Friday, September 02, 2005

You Promise You'll Win Games? | by Pete

We all know Notre Dame’s first game against Pitt is mere hours away. We also know that Charlie Weis has a great old-school flat top and Dave Wannstedt’s mustache must prevent him from drinking milkshakes. However, what none of us knows is what to expect from this year’s football team. We hear good things, but the suspicions are hard to shake.

Being a Notre Dame fan during the Tyrone Willingham era was like dating a supermodel with a heroin addiction. In the beginning, things were amazingly perfect. We were winning all our games, she’s amazingly gorgeous, and when things are so good, you could easily overlook some problems that might suggest troublesome issues under the surface. Sure, it took us three games to score an offensive touchdown, and sure, she sometimes travels downtown to see some “friends,” and forgets to sleep every couple days. But hey, we’re winning all your games, and she’s a supermodel, who am I to complain?

Of course, things quickly unraveled. Starting with the Boston College fumblepalooza, the Notre Dame squad lost their stride, and things took a turn. To continue with the metaphor, I learned my supermodel girlfriend just sold my car for a quick fix. But I really wanted to believe in this football team/smack head, so I convinced myself that these were just little hiccups on the way to bigger and better things.

Of course, the second season of the Tyrone Willingham tenure proved me oh so wrong. Things were terrible, the team lost games to teams that normally were below us, and lost games by LOTS of points to the teams we wanted to run with. The offense was as anemic as Bob Ross on Valium. It’s like if my supermodel girlfriend started owing some of her “friends” some money, and as collateral, they broke my leg with a baseball bat.

Throughout the entire debacle, I got very little support in airing my concerns with the current arrangement. The media was convinced that Tyrone Willingham would do for football what Einstein did for physics, and it was just a matter of time. My friends can’t believe I’m griping about dating a supermodel, they’d kill to have that situation. Part of me always thought they’re right, and that I just need to be patient.

Nonetheless, I’d just about had it with this coach and this girlfriend. However, the summer came around, and both swore that they were cleaning up their act. Summer practices were going well, the “system was getting implemented,” and the team was ready to get over the hump and start winning games. My girlfriend got herself checked into rehab, her track marks were starting to heal, and she’s a supermodel. So, with the optimism all Notre Dame fans have, I believed it, and was excited for the next season.

The BYU game last year is like walking into the bathroom and finding my girlfriend passed out in the bathtub with her belt around her arm. I couldn’t believe I bought all this hooey, and I knew things were never going to get any better. It was just a matter of when I could get rid of them.
Watching that BYU game last year, my heart broke. I knew that Tyrone Willingham would never be able to produce a competent football team, and Notre Dame would not succeed until he was fired. Well, he was fired.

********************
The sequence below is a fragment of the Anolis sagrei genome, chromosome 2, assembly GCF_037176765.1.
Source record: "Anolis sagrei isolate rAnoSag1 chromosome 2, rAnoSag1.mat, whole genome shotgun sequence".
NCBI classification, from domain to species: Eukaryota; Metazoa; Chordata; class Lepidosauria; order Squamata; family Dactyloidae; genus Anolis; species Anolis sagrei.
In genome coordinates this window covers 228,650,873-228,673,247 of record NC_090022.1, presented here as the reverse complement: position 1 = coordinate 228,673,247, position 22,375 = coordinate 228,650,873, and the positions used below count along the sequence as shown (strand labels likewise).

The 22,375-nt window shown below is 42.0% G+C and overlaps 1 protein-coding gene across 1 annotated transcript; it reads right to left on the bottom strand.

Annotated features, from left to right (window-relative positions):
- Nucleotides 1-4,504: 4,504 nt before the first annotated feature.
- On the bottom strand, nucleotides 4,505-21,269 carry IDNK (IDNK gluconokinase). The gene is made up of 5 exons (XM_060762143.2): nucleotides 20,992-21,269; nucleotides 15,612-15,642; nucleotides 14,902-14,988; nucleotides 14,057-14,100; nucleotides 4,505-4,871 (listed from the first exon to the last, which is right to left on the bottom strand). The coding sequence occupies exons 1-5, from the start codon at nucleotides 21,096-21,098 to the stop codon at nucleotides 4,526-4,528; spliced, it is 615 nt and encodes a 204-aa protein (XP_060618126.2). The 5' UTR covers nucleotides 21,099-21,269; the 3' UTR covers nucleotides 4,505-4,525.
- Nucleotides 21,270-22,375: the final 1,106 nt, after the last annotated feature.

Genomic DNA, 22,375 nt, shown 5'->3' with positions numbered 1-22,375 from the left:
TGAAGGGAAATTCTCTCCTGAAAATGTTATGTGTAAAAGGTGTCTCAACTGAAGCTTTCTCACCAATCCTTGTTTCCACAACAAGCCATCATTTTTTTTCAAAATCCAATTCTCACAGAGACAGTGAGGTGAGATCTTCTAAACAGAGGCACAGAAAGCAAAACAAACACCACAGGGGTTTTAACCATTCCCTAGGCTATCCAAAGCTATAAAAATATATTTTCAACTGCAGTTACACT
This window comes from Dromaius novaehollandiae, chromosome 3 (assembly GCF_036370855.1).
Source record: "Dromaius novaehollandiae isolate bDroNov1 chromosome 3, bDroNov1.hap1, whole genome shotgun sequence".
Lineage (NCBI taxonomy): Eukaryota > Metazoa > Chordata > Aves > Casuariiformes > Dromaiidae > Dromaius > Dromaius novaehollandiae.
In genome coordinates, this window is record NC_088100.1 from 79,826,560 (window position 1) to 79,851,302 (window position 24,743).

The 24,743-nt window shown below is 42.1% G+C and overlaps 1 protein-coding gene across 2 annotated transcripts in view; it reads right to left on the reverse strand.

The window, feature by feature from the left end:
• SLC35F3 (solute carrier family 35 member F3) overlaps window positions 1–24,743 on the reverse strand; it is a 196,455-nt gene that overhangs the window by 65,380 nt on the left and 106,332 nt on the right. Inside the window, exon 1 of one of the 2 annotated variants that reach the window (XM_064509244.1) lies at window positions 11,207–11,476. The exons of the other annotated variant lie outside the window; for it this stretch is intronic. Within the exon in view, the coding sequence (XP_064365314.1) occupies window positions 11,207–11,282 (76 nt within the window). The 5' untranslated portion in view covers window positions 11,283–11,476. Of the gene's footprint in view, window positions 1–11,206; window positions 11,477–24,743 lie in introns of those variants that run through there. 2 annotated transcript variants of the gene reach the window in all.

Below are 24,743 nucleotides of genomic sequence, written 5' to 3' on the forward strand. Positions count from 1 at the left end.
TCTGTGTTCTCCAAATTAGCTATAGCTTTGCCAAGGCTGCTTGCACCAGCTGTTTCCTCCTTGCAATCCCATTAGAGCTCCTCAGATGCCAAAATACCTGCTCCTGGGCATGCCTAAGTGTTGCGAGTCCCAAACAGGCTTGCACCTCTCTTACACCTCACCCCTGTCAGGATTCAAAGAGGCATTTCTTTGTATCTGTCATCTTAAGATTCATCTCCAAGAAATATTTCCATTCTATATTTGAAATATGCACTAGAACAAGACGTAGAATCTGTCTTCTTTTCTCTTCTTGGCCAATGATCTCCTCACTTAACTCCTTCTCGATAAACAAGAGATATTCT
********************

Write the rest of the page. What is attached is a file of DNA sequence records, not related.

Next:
But now what? Yes, Notre Dame got a good coach, a great coach even. But that doesn’t change the fact that the mood on campus is cautiously optimistic. We hear good things from practice reports, we’ve heard the glowing endorsements and seen the glowing diamonds of his Super Bowl rings, but we’re not completely sold yet. We really want to be sold; we want to know that Charlie Weis will lead Notre Dame to 80 more national championships. We really do. But we’ve heard it all before. We’ve heard of players “making strides” and the team looking sharp in practice. Unfortunately, the current student population’s experience with such statements is that they’re strictly jargon to describe a team that will continue to falter.

The way to best describe the mood on campus is very excited and very terrified of that excitement. We’ve been hurt before, but this time it should be different. If you were to ask people on campus their expectations for the football season, you’d get three answers. There are the people who are convinced that we’re doomed to a lifetime of sub-mediocrity and bowl losses, and predict 2-4 wins. Then there’s the people who like what they hear and the pedigree of the coaching and predict 7-9 wins all the while being completely terrified that they think that. And finally, you’d get the most populated category, the people with no idea whatsoever. I fall into the second camp, because I think this team is more talented than our nonexistent coaching showed in past seasons, and I think a good coach can always win at Notre Dame.

Of course, all these concerns could be put to rest this Saturday. If the football team comes out sharp, plays with error-free intensity, and Bill Diedrick remains in the frozen tundra, the student body will warm up to this football team quicker than a microwave. Remember, while the student body is suspicious of the football team, all of us are close enough to those magical eight games to remember the sweet taste of winning. The seniors were there for it, and it’s safe to say that it’d be near impossible for the rest of the student body to have completely missed out on it. This is a campus that is starving for a great football team. But while we were all swayed by the seductive non-answers of Tyrone Willingham, this time we need the money up front.